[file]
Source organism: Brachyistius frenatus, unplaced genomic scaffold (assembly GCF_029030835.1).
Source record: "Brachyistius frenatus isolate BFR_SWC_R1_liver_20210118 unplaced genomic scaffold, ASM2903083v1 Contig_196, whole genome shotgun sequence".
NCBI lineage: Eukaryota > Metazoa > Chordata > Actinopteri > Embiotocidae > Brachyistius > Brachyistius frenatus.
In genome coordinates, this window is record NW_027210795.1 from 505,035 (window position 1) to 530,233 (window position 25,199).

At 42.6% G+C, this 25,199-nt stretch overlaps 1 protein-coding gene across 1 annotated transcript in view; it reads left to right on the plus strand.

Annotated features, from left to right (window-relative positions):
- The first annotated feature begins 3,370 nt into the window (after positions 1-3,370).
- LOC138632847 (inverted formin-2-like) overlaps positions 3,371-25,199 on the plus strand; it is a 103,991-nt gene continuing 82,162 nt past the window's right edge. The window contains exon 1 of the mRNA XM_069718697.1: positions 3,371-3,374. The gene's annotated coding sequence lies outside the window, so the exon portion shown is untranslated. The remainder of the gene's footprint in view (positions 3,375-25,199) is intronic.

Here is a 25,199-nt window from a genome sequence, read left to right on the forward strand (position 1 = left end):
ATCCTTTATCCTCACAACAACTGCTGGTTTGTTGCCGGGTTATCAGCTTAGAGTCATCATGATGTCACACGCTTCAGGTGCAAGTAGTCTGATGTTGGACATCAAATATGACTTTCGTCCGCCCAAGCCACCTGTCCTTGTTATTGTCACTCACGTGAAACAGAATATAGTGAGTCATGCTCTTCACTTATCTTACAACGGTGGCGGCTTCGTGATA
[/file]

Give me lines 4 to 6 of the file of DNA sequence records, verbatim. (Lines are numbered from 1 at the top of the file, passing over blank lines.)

In genome coordinates, this window is record NW_027210795.1 from 505,035 (window position 1) to 530,233 (window position 25,199).

At 42.6% G+C, this 25,199-nt stretch overlaps 1 protein-coding gene across 1 annotated transcript in view; it reads left to right on the plus strand.

Annotated features, from left to right (window-relative positions):